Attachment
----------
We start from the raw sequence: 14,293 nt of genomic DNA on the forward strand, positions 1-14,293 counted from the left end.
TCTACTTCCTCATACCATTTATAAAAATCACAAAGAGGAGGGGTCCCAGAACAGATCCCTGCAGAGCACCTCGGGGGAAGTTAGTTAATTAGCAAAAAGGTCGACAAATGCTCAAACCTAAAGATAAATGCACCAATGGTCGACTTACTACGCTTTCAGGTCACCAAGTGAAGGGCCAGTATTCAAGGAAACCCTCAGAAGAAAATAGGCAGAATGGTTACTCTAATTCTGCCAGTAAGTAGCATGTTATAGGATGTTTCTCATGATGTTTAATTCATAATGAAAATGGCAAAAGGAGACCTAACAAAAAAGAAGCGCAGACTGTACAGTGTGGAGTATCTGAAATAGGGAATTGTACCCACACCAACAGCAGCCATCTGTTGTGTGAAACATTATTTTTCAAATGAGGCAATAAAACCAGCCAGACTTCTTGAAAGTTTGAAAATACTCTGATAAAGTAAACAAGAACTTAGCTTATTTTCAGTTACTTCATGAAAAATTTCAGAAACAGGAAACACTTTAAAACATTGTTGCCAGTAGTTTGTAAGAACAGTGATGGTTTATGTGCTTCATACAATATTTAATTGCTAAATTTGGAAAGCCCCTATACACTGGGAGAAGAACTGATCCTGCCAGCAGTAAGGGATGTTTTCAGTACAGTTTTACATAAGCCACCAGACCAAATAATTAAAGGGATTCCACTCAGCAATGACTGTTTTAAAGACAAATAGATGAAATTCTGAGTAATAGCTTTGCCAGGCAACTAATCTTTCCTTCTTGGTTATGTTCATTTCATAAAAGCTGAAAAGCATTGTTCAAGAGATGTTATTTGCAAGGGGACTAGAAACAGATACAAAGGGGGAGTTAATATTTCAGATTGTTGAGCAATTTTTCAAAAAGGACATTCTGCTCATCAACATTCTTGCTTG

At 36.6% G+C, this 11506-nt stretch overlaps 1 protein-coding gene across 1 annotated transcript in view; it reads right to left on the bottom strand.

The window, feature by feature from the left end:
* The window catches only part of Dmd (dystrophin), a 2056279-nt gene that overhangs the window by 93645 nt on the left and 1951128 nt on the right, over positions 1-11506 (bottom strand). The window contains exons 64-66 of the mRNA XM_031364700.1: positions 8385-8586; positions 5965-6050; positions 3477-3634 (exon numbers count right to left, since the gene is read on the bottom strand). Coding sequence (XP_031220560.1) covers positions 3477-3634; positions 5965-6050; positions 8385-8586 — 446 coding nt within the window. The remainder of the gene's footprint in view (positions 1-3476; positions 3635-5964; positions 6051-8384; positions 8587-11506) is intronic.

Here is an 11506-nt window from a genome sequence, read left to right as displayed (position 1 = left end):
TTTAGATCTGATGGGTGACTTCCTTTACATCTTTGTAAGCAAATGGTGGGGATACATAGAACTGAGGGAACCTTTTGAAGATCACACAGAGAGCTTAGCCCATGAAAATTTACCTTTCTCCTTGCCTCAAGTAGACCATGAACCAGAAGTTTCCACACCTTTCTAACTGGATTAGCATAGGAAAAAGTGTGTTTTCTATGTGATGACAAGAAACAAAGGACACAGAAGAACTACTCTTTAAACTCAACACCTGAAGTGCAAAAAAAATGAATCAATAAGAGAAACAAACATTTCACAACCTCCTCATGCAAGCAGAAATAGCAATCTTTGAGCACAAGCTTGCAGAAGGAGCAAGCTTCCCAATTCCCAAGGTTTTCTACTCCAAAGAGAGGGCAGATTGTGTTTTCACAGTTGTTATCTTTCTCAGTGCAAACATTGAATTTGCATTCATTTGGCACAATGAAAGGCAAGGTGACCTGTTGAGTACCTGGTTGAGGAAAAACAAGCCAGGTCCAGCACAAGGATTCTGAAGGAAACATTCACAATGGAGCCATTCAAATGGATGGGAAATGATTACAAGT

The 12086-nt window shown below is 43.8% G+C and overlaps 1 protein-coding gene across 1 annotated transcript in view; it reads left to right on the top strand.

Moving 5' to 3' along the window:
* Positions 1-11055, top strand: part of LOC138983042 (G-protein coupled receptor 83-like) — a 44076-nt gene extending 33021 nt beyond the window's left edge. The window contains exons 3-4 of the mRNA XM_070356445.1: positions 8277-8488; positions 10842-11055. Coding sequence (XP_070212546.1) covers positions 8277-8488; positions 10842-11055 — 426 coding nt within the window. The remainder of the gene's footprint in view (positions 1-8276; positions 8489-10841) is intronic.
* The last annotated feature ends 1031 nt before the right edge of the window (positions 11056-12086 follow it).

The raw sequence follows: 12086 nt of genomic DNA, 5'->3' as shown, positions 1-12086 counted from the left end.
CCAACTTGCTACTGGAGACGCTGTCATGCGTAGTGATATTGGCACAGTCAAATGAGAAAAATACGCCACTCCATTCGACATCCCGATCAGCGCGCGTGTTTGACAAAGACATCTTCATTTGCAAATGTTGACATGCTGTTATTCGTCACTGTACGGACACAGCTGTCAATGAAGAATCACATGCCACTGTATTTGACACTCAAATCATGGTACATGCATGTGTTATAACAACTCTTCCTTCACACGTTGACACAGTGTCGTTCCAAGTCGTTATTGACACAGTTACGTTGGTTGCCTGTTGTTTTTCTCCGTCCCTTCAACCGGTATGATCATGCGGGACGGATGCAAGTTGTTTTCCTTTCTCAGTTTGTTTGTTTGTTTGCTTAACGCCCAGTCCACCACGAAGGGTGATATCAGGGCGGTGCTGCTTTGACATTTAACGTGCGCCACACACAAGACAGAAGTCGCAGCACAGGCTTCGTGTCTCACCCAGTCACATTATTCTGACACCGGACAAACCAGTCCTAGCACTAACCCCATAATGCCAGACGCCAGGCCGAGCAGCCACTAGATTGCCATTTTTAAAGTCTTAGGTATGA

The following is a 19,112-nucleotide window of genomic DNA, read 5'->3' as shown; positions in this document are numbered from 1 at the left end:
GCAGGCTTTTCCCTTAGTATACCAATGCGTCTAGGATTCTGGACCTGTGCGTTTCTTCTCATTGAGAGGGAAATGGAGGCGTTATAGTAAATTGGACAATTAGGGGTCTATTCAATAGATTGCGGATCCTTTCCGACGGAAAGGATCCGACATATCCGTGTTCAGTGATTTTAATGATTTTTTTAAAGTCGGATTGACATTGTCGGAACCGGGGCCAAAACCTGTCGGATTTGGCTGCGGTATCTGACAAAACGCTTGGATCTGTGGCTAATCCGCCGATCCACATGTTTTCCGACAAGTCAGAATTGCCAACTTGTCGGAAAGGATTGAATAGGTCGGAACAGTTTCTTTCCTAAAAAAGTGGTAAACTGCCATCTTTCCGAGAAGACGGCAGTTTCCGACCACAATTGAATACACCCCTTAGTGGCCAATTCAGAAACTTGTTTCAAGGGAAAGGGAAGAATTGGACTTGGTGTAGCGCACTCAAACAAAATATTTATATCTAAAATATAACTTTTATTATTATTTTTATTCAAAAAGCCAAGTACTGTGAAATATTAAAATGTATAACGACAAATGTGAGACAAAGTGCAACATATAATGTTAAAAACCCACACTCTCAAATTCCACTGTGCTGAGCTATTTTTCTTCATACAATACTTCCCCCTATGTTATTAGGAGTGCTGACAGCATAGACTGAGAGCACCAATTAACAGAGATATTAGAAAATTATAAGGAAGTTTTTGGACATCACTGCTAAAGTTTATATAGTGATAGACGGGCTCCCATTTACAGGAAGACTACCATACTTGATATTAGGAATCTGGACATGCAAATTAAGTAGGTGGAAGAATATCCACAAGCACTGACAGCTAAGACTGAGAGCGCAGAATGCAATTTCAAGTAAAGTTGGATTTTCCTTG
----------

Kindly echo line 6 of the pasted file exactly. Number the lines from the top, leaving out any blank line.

Here is an 11506-nt window from a genome sequence, read left to right as displayed (position 1 = left end):